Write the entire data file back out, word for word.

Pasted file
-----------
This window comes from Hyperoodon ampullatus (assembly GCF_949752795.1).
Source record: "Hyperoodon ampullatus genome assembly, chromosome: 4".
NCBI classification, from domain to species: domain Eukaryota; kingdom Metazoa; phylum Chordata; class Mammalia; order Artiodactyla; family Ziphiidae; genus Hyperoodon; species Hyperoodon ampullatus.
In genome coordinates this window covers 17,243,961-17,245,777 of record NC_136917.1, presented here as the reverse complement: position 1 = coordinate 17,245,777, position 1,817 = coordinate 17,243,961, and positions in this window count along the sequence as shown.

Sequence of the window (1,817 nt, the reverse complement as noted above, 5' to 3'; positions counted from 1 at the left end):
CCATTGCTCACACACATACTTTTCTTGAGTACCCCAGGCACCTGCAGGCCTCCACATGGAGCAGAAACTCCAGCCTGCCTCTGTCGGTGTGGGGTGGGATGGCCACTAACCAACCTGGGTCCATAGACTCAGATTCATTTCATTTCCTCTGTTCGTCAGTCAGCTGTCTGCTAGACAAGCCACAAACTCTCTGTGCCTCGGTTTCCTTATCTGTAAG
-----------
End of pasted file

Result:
This window comes from Hyperoodon ampullatus (assembly GCF_949752795.1).
Source record: "Hyperoodon ampullatus genome assembly, chromosome: 4".
NCBI classification, from domain to species: domain Eukaryota; kingdom Metazoa; phylum Chordata; class Mammalia; order Artiodactyla; family Ziphiidae; genus Hyperoodon; species Hyperoodon ampullatus.
In genome coordinates this window covers 17,243,961-17,245,777 of record NC_136917.1, presented here as the reverse complement: position 1 = coordinate 17,245,777, position 1,817 = coordinate 17,243,961, and positions in this window count along the sequence as shown.

Sequence of the window (1,817 nt, the reverse complement as noted above, 5' to 3'; positions counted from 1 at the left end):
CCATTGCTCACACACATACTTTTCTTGAGTACCCCAGGCACCTGCAGGCCTCCACATGGAGCAGAAACTCCAGCCTGCCTCTGTCGGTGTGGGGTGGGATGGCCACTAACCAACCTGGGTCCATAGACTCAGATTCATTTCATTTCCTCTGTTCGTCAGTCAGCTGTCTGCTAGACAAGCCACAAACTCTCTGTGCCTCGGTTTCCTTATCTGTAAG